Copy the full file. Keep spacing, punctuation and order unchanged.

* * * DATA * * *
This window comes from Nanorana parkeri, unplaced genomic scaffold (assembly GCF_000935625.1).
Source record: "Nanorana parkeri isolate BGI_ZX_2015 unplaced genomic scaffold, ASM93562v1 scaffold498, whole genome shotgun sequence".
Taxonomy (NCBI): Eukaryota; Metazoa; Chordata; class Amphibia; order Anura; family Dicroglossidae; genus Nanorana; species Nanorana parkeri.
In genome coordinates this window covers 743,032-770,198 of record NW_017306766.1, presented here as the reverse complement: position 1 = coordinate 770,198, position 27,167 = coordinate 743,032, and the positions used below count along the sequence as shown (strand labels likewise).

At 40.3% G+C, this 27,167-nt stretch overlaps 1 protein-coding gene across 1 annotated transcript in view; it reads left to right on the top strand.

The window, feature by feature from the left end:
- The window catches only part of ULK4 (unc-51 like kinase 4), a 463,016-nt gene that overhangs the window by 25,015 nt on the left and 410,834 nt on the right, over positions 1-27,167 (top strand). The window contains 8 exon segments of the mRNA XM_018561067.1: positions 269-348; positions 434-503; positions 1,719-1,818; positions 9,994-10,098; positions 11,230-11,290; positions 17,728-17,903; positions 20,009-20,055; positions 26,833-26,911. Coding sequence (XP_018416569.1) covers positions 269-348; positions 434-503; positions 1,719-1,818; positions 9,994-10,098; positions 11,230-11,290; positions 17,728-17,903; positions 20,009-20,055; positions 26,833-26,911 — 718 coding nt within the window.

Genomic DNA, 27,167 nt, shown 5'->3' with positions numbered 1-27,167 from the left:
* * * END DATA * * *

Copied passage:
This window comes from Nanorana parkeri, unplaced genomic scaffold (assembly GCF_000935625.1).
Source record: "Nanorana parkeri isolate BGI_ZX_2015 unplaced genomic scaffold, ASM93562v1 scaffold498, whole genome shotgun sequence".
Taxonomy (NCBI): Eukaryota; Metazoa; Chordata; class Amphibia; order Anura; family Dicroglossidae; genus Nanorana; species Nanorana parkeri.
In genome coordinates this window covers 743,032-770,198 of record NW_017306766.1, presented here as the reverse complement: position 1 = coordinate 770,198, position 27,167 = coordinate 743,032, and the positions used below count along the sequence as shown (strand labels likewise).

At 40.3% G+C, this 27,167-nt stretch overlaps 1 protein-coding gene across 1 annotated transcript in view; it reads left to right on the top strand.

The window, feature by feature from the left end:
- The window catches only part of ULK4 (unc-51 like kinase 4), a 463,016-nt gene that overhangs the window by 25,015 nt on the left and 410,834 nt on the right, over positions 1-27,167 (top strand). The window contains 8 exon segments of the mRNA XM_018561067.1: positions 269-348; positions 434-503; positions 1,719-1,818; positions 9,994-10,098; positions 11,230-11,290; positions 17,728-17,903; positions 20,009-20,055; positions 26,833-26,911. Coding sequence (XP_018416569.1) covers positions 269-348; positions 434-503; positions 1,719-1,818; positions 9,994-10,098; positions 11,230-11,290; positions 17,728-17,903; positions 20,009-20,055; positions 26,833-26,911 — 718 coding nt within the window.

Genomic DNA, 27,167 nt, shown 5'->3' with positions numbered 1-27,167 from the left: